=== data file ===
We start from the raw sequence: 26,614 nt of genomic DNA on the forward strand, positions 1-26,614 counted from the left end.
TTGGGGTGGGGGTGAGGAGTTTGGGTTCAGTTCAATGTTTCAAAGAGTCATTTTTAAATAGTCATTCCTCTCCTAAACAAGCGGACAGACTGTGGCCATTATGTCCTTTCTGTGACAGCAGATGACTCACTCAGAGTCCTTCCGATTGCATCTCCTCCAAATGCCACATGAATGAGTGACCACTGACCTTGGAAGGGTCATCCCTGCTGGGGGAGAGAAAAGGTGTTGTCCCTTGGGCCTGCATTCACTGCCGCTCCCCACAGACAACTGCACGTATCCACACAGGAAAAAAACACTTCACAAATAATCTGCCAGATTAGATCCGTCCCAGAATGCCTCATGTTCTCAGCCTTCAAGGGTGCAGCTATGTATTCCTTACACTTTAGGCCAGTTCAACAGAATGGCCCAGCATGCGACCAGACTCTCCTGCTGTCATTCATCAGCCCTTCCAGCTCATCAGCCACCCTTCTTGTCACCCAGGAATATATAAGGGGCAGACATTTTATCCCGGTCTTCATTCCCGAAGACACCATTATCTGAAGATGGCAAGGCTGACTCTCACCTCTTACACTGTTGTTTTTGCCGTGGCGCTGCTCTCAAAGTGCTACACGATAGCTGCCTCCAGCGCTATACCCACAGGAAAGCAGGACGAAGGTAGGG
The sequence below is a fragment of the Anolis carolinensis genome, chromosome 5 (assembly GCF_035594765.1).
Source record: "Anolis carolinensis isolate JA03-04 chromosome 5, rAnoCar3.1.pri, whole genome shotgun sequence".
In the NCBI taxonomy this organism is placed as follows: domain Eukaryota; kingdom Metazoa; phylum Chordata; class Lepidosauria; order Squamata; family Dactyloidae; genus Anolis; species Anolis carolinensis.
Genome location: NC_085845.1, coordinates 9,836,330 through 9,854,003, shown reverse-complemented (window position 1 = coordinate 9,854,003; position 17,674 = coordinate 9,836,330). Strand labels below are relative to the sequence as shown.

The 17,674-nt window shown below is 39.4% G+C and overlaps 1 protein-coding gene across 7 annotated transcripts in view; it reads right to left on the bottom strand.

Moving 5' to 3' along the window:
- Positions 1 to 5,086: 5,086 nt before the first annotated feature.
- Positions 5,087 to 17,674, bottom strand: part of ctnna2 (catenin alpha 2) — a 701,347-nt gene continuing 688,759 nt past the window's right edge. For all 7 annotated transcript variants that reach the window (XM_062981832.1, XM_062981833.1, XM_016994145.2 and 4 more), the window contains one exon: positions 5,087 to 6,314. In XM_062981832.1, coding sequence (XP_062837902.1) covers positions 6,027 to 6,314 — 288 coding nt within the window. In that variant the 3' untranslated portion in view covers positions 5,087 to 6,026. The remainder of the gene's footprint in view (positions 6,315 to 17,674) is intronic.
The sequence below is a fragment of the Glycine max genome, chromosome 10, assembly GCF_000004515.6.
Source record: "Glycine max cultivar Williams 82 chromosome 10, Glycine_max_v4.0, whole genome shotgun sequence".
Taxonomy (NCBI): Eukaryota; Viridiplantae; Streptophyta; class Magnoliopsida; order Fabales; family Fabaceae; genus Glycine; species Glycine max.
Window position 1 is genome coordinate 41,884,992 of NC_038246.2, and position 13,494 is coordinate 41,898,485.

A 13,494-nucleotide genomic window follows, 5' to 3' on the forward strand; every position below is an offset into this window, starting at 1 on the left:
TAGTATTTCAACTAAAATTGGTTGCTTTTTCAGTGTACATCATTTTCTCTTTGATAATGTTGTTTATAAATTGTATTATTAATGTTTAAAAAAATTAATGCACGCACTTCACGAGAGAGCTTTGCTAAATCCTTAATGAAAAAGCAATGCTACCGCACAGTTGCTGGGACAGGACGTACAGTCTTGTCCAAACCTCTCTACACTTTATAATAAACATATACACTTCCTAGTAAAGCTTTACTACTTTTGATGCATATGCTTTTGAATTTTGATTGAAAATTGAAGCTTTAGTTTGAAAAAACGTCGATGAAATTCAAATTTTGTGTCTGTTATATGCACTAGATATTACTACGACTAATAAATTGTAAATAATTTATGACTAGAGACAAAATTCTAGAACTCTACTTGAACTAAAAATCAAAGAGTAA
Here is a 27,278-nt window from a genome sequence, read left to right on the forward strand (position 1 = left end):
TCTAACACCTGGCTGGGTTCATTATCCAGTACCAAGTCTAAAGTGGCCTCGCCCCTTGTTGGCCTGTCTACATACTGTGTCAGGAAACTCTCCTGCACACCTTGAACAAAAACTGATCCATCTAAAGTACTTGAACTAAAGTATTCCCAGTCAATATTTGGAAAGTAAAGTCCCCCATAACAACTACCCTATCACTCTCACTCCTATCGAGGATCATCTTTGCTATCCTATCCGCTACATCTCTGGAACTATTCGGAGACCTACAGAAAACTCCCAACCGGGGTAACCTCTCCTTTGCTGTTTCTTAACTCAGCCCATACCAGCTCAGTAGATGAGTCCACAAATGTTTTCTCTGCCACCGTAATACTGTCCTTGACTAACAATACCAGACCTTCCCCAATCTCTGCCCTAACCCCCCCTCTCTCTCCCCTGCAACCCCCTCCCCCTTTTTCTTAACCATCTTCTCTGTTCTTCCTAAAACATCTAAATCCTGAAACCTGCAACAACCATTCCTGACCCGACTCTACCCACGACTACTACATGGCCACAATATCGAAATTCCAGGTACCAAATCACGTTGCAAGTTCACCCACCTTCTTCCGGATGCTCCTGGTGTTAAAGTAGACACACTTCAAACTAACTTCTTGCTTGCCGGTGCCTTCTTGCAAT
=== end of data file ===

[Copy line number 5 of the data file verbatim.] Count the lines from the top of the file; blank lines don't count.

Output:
In the NCBI taxonomy this organism is placed as follows: domain Eukaryota; kingdom Metazoa; phylum Chordata; class Lepidosauria; order Squamata; family Dactyloidae; genus Anolis; species Anolis carolinensis.